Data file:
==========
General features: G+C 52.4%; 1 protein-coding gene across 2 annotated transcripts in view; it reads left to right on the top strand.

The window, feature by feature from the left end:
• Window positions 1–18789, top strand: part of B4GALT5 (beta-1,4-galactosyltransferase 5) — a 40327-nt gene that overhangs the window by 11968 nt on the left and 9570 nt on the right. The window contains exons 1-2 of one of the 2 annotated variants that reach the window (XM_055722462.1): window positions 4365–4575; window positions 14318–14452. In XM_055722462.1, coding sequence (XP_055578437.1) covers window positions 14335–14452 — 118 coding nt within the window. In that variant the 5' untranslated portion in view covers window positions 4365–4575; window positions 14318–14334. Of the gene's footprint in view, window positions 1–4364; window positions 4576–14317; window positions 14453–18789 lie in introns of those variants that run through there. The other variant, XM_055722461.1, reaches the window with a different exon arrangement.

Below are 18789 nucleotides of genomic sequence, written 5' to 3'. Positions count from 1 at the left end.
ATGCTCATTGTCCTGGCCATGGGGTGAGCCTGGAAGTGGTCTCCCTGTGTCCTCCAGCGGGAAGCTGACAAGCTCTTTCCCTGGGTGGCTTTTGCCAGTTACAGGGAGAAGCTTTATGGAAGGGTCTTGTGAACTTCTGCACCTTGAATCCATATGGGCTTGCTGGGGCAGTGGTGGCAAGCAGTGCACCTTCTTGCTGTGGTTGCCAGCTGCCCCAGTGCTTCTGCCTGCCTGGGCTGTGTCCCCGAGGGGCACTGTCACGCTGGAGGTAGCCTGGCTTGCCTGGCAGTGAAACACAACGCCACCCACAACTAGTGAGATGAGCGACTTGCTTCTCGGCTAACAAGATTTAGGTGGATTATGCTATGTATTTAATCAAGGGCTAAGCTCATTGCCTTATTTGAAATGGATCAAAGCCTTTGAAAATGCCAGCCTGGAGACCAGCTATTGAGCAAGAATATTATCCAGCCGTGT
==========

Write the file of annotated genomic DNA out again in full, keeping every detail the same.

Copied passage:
General features: G+C 52.4%; 1 protein-coding gene across 2 annotated transcripts in view; it reads left to right on the top strand.

The window, feature by feature from the left end:
• Window positions 1–18789, top strand: part of B4GALT5 (beta-1,4-galactosyltransferase 5) — a 40327-nt gene that overhangs the window by 11968 nt on the left and 9570 nt on the right. The window contains exons 1-2 of one of the 2 annotated variants that reach the window (XM_055722462.1): window positions 4365–4575; window positions 14318–14452. In XM_055722462.1, coding sequence (XP_055578437.1) covers window positions 14335–14452 — 118 coding nt within the window. In that variant the 5' untranslated portion in view covers window positions 4365–4575; window positions 14318–14334. Of the gene's footprint in view, window positions 1–4364; window positions 4576–14317; window positions 14453–18789 lie in introns of those variants that run through there. The other variant, XM_055722461.1, reaches the window with a different exon arrangement.

Below are 18789 nucleotides of genomic sequence, written 5' to 3'. Positions count from 1 at the left end.
ATGCTCATTGTCCTGGCCATGGGGTGAGCCTGGAAGTGGTCTCCCTGTGTCCTCCAGCGGGAAGCTGACAAGCTCTTTCCCTGGGTGGCTTTTGCCAGTTACAGGGAGAAGCTTTATGGAAGGGTCTTGTGAACTTCTGCACCTTGAATCCATATGGGCTTGCTGGGGCAGTGGTGGCAAGCAGTGCACCTTCTTGCTGTGGTTGCCAGCTGCCCCAGTGCTTCTGCCTGCCTGGGCTGTGTCCCCGAGGGGCACTGTCACGCTGGAGGTAGCCTGGCTTGCCTGGCAGTGAAACACAACGCCACCCACAACTAGTGAGATGAGCGACTTGCTTCTCGGCTAACAAGATTTAGGTGGATTATGCTATGTATTTAATCAAGGGCTAAGCTCATTGCCTTATTTGAAATGGATCAAAGCCTTTGAAAATGCCAGCCTGGAGACCAGCTATTGAGCAAGAATATTATCCAGCCGTGT